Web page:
To see accurate pricing, please choose your delivery country.
United States
All Shops

British Wildlife

8 issues per year 84 pages per issue Subscription only

British Wildlife is the leading natural history magazine in the UK, providing essential reading for both enthusiast and professional naturalists and wildlife conservationists. Published eight times a year, British Wildlife bridges the gap between popular writing and scientific literature through a combination of long-form articles, regular columns and reports, book reviews and letters.

Subscriptions from £33 per year

Conservation Land Management

4 issues per year 44 pages per issue Subscription only

Conservation Land Management (CLM) is a quarterly magazine that is widely regarded as essential reading for all who are involved in land management for nature conservation, across the British Isles. CLM includes long-form articles, events listings, publication reviews, new product information and updates, reports of conferences and letters.

Subscriptions from £26 per year
Academic & Professional Books  Environmental & Social Studies  Economics, Politics & Policy  Environmental Law

When Environmental Protection and Human Rights Collide The Politics of Conflict Management by Regional Courts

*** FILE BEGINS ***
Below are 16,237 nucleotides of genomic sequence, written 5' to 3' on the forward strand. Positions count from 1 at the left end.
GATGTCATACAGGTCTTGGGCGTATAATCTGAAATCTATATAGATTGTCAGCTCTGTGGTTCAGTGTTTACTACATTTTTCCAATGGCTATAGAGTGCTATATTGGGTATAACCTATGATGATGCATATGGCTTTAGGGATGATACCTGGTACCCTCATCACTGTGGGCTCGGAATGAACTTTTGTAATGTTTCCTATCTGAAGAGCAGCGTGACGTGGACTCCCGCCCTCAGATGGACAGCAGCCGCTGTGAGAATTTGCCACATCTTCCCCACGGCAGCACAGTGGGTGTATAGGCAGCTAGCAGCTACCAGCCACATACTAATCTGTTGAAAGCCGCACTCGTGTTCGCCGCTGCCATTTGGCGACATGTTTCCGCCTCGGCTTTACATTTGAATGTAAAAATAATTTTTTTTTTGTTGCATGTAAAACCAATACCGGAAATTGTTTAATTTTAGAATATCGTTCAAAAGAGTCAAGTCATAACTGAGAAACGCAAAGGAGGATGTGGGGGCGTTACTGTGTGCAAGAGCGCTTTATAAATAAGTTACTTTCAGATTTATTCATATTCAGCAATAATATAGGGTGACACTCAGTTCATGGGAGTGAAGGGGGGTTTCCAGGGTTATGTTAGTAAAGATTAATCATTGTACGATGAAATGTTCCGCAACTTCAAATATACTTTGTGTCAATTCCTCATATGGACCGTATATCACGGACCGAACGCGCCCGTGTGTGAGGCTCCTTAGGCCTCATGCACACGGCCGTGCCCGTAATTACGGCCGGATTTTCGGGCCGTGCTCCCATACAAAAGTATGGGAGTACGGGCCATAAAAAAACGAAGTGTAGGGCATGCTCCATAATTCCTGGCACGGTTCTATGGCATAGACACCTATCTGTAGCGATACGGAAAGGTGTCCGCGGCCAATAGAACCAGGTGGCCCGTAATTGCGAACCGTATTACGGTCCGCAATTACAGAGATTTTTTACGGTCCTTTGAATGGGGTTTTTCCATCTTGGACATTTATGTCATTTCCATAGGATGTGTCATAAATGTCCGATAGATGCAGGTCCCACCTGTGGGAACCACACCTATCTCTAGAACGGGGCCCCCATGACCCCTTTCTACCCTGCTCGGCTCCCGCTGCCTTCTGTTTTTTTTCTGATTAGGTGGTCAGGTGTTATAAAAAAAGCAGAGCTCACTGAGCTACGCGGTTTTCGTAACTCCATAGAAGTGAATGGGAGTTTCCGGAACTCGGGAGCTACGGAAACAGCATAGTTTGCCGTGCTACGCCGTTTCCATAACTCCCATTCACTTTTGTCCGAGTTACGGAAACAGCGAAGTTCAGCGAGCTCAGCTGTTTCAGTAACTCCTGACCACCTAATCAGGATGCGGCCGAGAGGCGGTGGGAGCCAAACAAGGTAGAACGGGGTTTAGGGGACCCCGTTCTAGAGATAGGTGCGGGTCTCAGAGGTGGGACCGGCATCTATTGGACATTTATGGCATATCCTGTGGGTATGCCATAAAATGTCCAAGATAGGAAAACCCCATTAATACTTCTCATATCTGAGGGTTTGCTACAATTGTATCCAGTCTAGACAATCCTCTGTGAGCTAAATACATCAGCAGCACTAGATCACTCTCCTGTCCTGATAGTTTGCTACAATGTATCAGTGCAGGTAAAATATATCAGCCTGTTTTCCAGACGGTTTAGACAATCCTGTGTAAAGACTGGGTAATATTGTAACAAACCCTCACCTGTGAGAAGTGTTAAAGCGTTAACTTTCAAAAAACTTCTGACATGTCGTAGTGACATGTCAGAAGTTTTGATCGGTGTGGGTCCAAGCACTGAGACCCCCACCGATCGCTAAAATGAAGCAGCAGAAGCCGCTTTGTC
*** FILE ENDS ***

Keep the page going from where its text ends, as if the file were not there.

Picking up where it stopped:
By: Marie-Catherine Petersmann(Author)
304 pages
When Environmental Protection and Human Rights Collide
Click to have a closer look
  • When Environmental Protection and Human Rights Collide ISBN: 9781316515808 Hardback Oct 2022 Not in stock: Usually dispatched within 6 days
Price: £84.99
About this book Contents Customer reviews Biography Related titles

About this book

Conflicts between environmental protection laws and human rights present delicate trade-offs when concerns for social and ecological justice are increasingly intertwined. This book retraces how the legal ordering of environmental protection evolved over time and progressively merged with human rights concerns, thereby leading to a synergistic framing of their relation. It explores the world-making effects this framing performed by establishing how 'humans' ought to relate to 'nature', and examines the role played by legislators, experts and adjudicators in (re)producing it. While it questions, contextualises and problematises how and why this dominant framing was construed, it also reveals how the conflicts that underpin this relationship – and the victims they affect – mainly remained unseen. The analysis critically evaluates the argumentative tropes and adjudicative strategies used in the environmental case-law of regional courts to understand how these conflicts are judicially mediated, thereby opening space for new modes of politics, legal imagination and representation.